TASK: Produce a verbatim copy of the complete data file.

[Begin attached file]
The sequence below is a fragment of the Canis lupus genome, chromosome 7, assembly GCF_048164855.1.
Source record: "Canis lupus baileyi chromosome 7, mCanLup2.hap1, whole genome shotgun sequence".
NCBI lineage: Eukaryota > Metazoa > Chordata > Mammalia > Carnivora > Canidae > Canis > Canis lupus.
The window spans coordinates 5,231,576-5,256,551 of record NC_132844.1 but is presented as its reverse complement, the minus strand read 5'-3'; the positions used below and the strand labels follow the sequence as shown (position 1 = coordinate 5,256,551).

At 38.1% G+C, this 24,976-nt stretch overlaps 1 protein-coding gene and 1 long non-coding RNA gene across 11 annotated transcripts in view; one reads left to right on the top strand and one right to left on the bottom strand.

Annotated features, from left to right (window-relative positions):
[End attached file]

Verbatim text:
The sequence below is a fragment of the Canis lupus genome, chromosome 7, assembly GCF_048164855.1.
Source record: "Canis lupus baileyi chromosome 7, mCanLup2.hap1, whole genome shotgun sequence".
NCBI lineage: Eukaryota > Metazoa > Chordata > Mammalia > Carnivora > Canidae > Canis > Canis lupus.
The window spans coordinates 5,231,576-5,256,551 of record NC_132844.1 but is presented as its reverse complement, the minus strand read 5'-3'; the positions used below and the strand labels follow the sequence as shown (position 1 = coordinate 5,256,551).

At 38.1% G+C, this 24,976-nt stretch overlaps 1 protein-coding gene and 1 long non-coding RNA gene across 11 annotated transcripts in view; one reads left to right on the top strand and one right to left on the bottom strand.

Annotated features, from left to right (window-relative positions):